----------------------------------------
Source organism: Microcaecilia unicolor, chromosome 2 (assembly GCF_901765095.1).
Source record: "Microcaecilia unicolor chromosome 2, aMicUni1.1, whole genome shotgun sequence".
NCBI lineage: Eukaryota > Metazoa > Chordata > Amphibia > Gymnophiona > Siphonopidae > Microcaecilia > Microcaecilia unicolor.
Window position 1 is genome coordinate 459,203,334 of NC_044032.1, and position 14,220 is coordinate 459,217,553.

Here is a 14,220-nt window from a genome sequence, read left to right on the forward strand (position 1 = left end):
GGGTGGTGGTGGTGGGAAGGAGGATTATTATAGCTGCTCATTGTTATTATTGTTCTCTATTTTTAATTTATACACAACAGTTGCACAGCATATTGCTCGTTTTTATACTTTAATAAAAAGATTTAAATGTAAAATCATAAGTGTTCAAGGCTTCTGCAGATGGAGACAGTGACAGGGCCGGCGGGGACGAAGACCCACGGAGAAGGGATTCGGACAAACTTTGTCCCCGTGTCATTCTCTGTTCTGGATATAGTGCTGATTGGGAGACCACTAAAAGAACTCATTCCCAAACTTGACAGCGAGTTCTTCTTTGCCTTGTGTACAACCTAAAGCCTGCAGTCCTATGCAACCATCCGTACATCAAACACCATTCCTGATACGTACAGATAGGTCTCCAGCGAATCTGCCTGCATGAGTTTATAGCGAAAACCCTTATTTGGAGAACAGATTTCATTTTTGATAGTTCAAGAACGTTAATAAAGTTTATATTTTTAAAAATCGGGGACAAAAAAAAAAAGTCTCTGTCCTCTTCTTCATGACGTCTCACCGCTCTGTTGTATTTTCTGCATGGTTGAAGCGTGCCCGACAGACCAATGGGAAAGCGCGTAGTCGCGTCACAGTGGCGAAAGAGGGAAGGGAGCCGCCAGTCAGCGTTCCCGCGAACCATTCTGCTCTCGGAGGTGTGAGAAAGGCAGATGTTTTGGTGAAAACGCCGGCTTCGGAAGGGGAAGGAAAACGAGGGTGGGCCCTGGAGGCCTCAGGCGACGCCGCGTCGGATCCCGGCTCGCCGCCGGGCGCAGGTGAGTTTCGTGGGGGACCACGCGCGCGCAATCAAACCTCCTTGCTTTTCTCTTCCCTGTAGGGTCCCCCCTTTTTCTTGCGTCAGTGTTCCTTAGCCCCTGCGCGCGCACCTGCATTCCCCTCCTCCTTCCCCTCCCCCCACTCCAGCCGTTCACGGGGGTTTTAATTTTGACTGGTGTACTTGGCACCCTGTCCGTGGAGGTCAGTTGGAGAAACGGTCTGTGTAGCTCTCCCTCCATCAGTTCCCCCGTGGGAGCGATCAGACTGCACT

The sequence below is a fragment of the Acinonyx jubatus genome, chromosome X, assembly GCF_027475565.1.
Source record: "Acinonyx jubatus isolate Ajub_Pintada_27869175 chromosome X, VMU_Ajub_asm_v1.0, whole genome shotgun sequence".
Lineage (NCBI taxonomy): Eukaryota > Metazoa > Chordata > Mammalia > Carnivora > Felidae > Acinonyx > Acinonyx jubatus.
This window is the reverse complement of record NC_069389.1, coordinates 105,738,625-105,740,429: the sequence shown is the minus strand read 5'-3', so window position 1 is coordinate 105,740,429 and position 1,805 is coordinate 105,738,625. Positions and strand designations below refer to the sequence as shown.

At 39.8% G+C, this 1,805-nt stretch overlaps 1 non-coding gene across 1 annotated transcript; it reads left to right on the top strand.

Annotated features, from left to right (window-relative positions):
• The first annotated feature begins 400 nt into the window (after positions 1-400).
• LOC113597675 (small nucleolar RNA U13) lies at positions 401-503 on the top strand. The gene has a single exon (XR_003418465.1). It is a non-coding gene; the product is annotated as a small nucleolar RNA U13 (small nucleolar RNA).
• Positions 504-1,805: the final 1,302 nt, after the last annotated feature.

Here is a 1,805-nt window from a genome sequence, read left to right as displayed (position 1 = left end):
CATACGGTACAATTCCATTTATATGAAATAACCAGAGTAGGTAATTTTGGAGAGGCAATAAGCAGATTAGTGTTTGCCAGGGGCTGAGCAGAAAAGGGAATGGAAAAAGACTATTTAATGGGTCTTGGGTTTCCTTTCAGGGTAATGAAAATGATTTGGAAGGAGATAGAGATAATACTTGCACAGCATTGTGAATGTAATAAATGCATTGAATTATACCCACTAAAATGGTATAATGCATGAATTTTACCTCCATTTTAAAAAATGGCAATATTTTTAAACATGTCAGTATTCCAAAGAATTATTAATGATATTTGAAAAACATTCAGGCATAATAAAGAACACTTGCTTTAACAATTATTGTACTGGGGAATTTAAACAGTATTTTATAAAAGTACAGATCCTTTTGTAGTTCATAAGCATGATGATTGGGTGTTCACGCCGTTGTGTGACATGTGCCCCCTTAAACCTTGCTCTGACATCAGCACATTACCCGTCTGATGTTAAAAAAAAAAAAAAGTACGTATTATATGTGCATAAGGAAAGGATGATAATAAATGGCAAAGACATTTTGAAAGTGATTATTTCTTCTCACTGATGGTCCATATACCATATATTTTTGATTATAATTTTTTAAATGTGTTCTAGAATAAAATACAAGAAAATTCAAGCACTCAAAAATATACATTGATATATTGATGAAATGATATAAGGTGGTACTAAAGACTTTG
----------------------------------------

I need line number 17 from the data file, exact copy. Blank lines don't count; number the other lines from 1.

CATACGGTACAATTCCATTTATATGAAATAACCAGAGTAGGTAATTTTGGAGAGGCAATAAGCAGATTAGTGTTTGCCAGGGGCTGAGCAGAAAAGGGAATGGAAAAAGACTATTTAATGGGTCTTGGGTTTCCTTTCAGGGTAATGAAAATGATTTGGAAGGAGATAGAGATAATACTTGCACAGCATTGTGAATGTAATAAATGCATTGAATTATACCCACTAAAATGGTATAATGCATGAATTTTACCTCCATTTTAAAAAATGGCAATATTTTTAAACATGTCAGTATTCCAAAGAATTATTAATGATATTTGAAAAACATTCAGGCATAATAAAGAACACTTGCTTTAACAATTATTGTACTGGGGAATTTAAACAGTATTTTATAAAAGTACAGATCCTTTTGTAGTTCATAAGCATGATGATTGGGTGTTCACGCCGTTGTGTGACATGTGCCCCCTTAAACCTTGCTCTGACATCAGCACATTACCCGTCTGATGTTAAAAAAAAAAAAAAGTACGTATTATATGTGCATAAGGAAAGGATGATAATAAATGGCAAAGACATTTTGAAAGTGATTATTTCTTCTCACTGATGGTCCATATACCATATATTTTTGATTATAATTTTTTAAATGTGTTCTAGAATAAAATACAAGAAAATTCAAGCACTCAAAAATATACATTGATATATTGATGAAATGATATAAGGTGGTACTAAAGACTTTG